Game: Dracula: Resurrection
There’s a lot been said about the death of the adventure game genre, and it’s all nonsense. Adventure games were never dead. It did, however, go through quite a prolonged period of sickness. It was once a strong, healthy genre, thriving with regular releases from publishers such as Lucasarts and Sierra. Later in life, it started to become ill, and the releases of quality games became less frequent. It showed all signs of being a terminal illness, hence the rumours of its demise. As with any such disease, it had its good days, where it managed to produce the likes of The Longest Journey, but most of the time it could do nothing but cough up a seemingly infinite stream of Cryo games. Later, the genre began to make a gradual recovery, and its antibodies began to fight back and neutralised Cryo, sending the company out of business, and the good games slowly started to return. Now, with Lucasarts returning to the genre, the recovery seems to be nearing completion. Get well soon, adventure! Unfortunately, this game comes from the very depth of the genres illness.
That’s enough of the dreadful extended metaphors. Let’s get down to the game. Judging by the chronology of the computer games, Dracula was pretty amazing. It seems he had his Resurrection back in 1999, nine years before his Origin in 2008. Even Jesus didn’t manage to be resurrected before his birth. Still, the Count might have wanted to keep this particular incarnation quiet, if the quality of this game is anything to judge by. Dracula: Resurrection begins 7 years after the events of Bram Stoker’s original novel, and Mina suddenly finds herself inexorably drawn back to Dracula’s castle. It appears that he has returned. This isn’t unexpected, given the game’s title. They really should have been ready for it. Jonathan Harker goes after her of course, and that’s where we step in to take control as he arrives outside an Inn.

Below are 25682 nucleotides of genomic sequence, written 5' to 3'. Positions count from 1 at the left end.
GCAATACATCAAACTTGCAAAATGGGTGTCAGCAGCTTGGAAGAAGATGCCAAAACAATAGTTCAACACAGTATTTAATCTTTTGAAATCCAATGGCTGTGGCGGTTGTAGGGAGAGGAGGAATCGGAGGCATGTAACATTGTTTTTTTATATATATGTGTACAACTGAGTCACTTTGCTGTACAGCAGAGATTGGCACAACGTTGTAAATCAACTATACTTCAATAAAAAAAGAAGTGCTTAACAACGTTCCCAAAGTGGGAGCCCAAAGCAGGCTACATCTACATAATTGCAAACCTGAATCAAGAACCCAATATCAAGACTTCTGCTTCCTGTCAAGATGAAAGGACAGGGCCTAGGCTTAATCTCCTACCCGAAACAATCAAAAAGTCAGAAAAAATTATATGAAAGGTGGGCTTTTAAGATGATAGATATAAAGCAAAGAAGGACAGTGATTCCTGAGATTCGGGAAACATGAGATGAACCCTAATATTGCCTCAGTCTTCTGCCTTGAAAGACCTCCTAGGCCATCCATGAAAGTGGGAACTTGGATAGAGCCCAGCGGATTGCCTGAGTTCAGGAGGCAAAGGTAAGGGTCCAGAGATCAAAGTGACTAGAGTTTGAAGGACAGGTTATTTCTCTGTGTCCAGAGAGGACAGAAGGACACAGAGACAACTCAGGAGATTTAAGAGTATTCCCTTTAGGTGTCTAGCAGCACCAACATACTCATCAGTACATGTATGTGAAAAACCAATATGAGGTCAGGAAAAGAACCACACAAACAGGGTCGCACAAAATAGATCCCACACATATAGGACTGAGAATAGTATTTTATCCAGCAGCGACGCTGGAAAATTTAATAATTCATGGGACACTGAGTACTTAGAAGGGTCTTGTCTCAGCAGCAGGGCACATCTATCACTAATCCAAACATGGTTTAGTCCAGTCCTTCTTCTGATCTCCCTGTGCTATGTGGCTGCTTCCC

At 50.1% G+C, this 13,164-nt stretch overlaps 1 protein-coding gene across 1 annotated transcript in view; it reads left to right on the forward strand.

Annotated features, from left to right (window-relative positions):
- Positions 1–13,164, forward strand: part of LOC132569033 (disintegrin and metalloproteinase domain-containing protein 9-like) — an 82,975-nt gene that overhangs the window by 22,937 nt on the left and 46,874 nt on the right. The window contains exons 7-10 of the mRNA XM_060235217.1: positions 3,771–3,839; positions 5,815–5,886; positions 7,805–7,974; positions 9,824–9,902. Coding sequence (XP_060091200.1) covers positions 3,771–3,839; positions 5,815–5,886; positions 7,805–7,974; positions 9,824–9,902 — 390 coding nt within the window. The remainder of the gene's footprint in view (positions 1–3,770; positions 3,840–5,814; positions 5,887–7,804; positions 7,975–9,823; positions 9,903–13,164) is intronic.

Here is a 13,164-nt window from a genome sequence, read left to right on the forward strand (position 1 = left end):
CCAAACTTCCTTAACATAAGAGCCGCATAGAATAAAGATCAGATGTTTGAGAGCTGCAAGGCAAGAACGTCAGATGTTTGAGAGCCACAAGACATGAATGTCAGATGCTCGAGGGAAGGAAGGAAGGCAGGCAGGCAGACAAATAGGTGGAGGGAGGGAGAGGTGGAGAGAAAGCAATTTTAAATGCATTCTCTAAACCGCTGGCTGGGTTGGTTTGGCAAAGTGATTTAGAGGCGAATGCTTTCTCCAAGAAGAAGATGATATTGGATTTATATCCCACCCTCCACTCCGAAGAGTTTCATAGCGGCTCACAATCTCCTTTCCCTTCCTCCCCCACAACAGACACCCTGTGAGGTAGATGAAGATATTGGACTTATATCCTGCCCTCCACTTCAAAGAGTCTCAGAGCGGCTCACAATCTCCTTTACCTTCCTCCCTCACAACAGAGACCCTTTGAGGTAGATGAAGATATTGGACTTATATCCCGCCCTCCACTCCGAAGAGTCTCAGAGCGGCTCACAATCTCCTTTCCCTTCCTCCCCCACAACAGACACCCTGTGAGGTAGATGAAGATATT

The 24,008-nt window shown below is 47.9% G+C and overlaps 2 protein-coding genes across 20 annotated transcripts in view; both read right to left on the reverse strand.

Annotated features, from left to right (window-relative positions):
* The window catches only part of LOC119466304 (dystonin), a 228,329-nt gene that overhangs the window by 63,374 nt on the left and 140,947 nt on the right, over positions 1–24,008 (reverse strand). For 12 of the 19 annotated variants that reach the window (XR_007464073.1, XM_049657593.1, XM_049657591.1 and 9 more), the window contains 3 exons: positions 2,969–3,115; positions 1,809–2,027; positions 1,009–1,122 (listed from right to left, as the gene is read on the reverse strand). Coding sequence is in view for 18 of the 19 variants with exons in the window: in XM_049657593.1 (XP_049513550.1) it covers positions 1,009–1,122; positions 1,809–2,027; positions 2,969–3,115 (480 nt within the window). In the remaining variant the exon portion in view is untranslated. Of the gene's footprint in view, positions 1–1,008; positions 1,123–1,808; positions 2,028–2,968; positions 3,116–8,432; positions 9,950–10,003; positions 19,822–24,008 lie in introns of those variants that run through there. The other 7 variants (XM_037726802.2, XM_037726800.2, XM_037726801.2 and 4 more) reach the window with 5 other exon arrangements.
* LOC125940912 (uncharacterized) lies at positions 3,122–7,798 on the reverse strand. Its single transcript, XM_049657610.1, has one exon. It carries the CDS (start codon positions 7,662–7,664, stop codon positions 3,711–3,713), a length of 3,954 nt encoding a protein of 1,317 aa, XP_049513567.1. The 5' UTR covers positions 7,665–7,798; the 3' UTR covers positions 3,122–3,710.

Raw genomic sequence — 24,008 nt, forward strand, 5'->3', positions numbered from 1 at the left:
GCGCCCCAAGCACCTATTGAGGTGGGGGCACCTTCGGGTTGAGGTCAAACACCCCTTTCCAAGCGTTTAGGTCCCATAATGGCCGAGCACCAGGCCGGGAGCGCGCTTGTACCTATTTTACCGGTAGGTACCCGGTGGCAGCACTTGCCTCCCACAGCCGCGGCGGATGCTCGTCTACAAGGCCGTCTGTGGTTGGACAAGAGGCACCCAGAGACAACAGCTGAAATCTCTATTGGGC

Dracula: Resurrection is a first-person adventure game of the fixed position with 360 degree view type. In this case, you can look all around a scene including up and down, and see all the work that’s gone into the art for the game. Unfortunately, there’s nothing to actually do in most of the locations. The first half of the game takes place in the small town and you’ll spend much of the time there wandering backwards and forwards trying to find the random items they want you to pick up. The ability to rotate the view and the first person perspective allows this game to take pixel hunting to a new level of irritation as you try and scan the entire environment for that one tiny barely visible dark coloured object in one of the many otherwise empty screens of dark environments.
If you want a break from pixel hunting, then you can talk to one of the few incredibly ugly villagers in the area. There you can enjoy some rubbish dialogue read out in voice acting so bad that it would make the cast of a school nativity play look professional. During these conversations, the camera cuts rapidly to different perspectives and seems obsessed with showing horrifying close ups of the character you’re talking to. Close ups as in so close you can only see part of their face. The director probably thought it was dramatic, but really it just looks ridiculous. Maybe it’ll have more effect if you have a phobia of nostrils.